The Wisdom of Dr. Ibram X. Kendi
Lead lecturer in new equity speaker series urges anti-racist reflection and action
March 14, 2018
By l ValdezúSa, Associate Advisor
I was one of the lucky attendees at a recent, sold-out talk by Dr. Ibram X. Kendi, who shared empowering ideas, historical insights and a collective call to action to continuously challenge racist ideas and racist policies.
More than 400 educators, students, philanthropists and civic, corporate and community leaders turned out to absorb the wisdom of Dr. Kendi, an award-winning historian, New York Times best-selling author, professor and founding director of the Antiracist Research and Policy Center at American University. Kiran Ahuja, CEO of Philanthropy Northwest introduced Kendi as the first speaker in their new series on equity. “Our hope is to build capacity for transformative change in Seattle … where human compassion and equity is the norm, and not the exception,” she said.
In his remarks, Dr. Kendi urged attendees to apply themselves in anti-racism work that reduces racial inequality or eliminates it. The first step? To understand racist ideas and policies for what they truly are. He defines racist ideas as those that suggest that a racial group is superior or inferior to any other racial group. Racist policies are those that yield a racially unequal outcome. He added that people construct racist ideas and policies to protect their own wealth and power and to perpetuate the status quo. In Dr. Kendi’s view, there is no such thing as a race-neutral policy because all policies either increase, decrease or maintain inequality.
“Being racist … is not who you are [as a fixed category or identity], but what you say and do in that very moment. It’s someone expressing a racist idea or supporting a racist policy by an action or inaction,” Kendi said.
His words brought me back to my childhood in northeast Nebraska. While I valued my tranquil surroundings, I became cognizant at a very young age of the socioeconomic divide and systemic barriers in my small agricultural town of 2,400 people. Many students of color, like me, were not encouraged to pursue a college education. We were advised to start working in the fields or at the local meat-processing plant. As the Mexican American son of immigrant parents in a predominately white community, I knew that it would be difficult to advance and follow my dreams if I did not challenge the status quo. Thankfully, I had mentors and teachers in high school and college who helped me recognize the strength of my voice and my cultural background. As a result, I’ve dedicated my life to advancing racial justice and immigration justice in the nonprofit sector and now I’m doing the same in philanthropy.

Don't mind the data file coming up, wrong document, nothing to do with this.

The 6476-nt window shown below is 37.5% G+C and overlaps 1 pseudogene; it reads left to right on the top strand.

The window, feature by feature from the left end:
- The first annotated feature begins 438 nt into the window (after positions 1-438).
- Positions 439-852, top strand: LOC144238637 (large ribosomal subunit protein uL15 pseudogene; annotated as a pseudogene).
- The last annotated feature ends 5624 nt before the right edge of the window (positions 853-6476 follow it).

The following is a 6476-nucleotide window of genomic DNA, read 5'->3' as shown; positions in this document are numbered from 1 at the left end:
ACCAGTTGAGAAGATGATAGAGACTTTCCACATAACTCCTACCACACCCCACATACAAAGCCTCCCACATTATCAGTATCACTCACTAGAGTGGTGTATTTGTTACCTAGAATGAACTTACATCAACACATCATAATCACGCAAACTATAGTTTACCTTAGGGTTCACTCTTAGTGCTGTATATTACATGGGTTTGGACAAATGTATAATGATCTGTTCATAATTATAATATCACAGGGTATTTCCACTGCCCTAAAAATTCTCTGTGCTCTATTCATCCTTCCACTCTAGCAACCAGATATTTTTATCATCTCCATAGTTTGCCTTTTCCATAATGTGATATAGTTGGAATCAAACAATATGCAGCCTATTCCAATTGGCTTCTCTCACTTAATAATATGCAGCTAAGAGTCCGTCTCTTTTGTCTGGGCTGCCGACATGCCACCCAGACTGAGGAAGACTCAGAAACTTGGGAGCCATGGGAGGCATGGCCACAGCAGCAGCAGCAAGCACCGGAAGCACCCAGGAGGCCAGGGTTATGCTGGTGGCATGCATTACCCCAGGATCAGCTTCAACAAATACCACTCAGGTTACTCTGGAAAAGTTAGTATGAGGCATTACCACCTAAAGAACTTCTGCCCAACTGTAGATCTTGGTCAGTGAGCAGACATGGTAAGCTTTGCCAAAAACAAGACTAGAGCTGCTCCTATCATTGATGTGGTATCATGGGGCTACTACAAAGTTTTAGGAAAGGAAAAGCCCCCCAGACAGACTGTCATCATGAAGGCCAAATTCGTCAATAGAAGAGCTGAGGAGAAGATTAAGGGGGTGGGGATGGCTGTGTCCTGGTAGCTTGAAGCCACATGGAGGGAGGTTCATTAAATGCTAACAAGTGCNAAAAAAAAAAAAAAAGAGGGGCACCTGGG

I was also glad to attend the event with some of Seattle Foundation’s Youth Grantmaking Board members, who are all high school students, and I was surprised to know that many had had similar experiences when we discussed the lecture a few days later. As we began to review this year’s YGB grant applications focused on advocacy and organizing, the students shared how Dr. Kendi’s talk helped motivate them to think about how they can be change agents. Abigail, a high school sophomore, shared her reaction:
I feel inspired and guided by Dr. Kendi’s advice to begin in your sphere of influence and promote policies that yield racial equity. I want to seek policy change in transportation, the environment, education and much more. I have always felt naturally passionate about fighting against racism, but Dr. Kendi has sparked my hope for a future in which we are all in unison fighting against racist policies.
Many thanks to Philanthropy Northwest and all the event co-sponsors—Raikes Foundation, Casey Family Programs, Seattle University and Elliott Bay Book Company— for coordinating such a wonderful evening and sparking hope in us all. If you weren’t able to attend, I encourage you to read Philanthropy Northwest’s recap for more insights on the event, for which Seattle Foundation was a community sponsor.
If you want to learn more about how Seattle Foundation invests in our communities, visit our community investment portfolio and equity and opportunity page.
Systems and policy change,